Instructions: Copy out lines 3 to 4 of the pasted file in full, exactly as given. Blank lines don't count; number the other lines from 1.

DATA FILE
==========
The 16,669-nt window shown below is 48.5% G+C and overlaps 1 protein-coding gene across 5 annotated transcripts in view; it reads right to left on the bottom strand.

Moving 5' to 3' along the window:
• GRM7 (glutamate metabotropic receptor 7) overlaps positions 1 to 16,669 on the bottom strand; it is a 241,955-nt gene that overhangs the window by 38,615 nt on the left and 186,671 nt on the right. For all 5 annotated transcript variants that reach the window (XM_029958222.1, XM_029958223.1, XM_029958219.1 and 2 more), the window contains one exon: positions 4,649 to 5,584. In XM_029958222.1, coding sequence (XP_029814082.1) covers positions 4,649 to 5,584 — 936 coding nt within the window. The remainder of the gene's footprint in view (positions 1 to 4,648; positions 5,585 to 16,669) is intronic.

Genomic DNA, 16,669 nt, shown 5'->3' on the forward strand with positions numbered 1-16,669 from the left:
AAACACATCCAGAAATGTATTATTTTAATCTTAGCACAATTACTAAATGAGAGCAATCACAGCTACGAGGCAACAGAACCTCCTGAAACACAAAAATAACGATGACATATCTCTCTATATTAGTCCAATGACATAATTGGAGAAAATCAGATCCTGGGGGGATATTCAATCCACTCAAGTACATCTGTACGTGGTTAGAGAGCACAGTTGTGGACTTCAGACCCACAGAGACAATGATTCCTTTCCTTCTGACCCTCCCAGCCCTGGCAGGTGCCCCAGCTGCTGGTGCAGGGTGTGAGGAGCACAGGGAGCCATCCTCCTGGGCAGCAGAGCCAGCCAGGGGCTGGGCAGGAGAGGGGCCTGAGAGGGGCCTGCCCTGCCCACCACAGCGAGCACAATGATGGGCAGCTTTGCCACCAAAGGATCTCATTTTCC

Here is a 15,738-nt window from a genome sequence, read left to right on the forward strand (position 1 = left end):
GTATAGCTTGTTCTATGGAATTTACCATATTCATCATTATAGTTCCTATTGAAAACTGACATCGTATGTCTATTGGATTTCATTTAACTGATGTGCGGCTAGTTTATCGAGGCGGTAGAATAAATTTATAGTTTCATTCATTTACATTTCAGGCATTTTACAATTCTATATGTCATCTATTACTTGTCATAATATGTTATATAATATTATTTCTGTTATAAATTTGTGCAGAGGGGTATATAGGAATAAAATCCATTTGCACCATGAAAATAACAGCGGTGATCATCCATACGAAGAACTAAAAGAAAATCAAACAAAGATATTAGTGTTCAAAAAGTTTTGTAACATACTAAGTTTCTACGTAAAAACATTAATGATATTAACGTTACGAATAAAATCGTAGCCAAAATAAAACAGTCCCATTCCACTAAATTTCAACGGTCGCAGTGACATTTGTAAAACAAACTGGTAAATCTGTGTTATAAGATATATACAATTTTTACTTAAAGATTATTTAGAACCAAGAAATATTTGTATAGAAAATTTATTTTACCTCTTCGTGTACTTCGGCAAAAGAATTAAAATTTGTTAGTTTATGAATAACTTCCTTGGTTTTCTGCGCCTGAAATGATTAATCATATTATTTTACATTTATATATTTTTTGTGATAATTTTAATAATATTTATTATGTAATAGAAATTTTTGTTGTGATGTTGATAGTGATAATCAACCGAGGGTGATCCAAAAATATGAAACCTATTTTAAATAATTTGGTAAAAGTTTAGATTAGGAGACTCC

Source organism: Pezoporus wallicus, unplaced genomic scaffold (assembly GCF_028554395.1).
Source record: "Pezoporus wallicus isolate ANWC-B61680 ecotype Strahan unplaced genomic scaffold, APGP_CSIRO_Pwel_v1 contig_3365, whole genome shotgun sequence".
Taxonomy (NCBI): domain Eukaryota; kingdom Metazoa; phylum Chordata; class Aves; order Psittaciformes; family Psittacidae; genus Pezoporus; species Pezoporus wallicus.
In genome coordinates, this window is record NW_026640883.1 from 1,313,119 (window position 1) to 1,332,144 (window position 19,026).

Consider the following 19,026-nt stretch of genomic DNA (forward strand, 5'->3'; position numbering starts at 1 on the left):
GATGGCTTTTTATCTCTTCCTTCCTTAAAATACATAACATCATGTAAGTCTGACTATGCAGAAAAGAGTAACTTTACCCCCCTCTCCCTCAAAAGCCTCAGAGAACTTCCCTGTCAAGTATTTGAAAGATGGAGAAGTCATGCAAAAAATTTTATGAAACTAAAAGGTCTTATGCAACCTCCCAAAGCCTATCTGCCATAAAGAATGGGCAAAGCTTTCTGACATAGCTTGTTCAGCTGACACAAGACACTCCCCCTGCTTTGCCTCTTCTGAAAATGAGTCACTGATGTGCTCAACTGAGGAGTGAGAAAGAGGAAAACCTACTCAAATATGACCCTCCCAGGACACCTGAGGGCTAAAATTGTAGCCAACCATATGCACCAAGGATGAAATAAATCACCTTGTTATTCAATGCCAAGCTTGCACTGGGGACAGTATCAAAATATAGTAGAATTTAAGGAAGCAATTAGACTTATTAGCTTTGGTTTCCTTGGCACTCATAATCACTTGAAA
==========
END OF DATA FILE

• GRM7 (glutamate metabotropic receptor 7) overlaps positions 1 to 16,669 on the bottom strand; it is a 241,955-nt gene that overhangs the window by 38,615 nt on the left and 186,671 nt on the right. For all 5 annotated transcript variants that reach the window (XM_029958222.1, XM_029958223.1, XM_029958219.1 and 2 more), the window contains one exon: positions 4,649 to 5,584. In XM_029958222.1, coding sequence (XP_029814082.1) covers positions 4,649 to 5,584 — 936 coding nt within the window. The remainder of the gene's footprint in view (positions 1 to 4,648; positions 5,585 to 16,669) is intronic.

Genomic DNA, 16,669 nt, shown 5'->3' on the forward strand with positions numbered 1-16,669 from the left: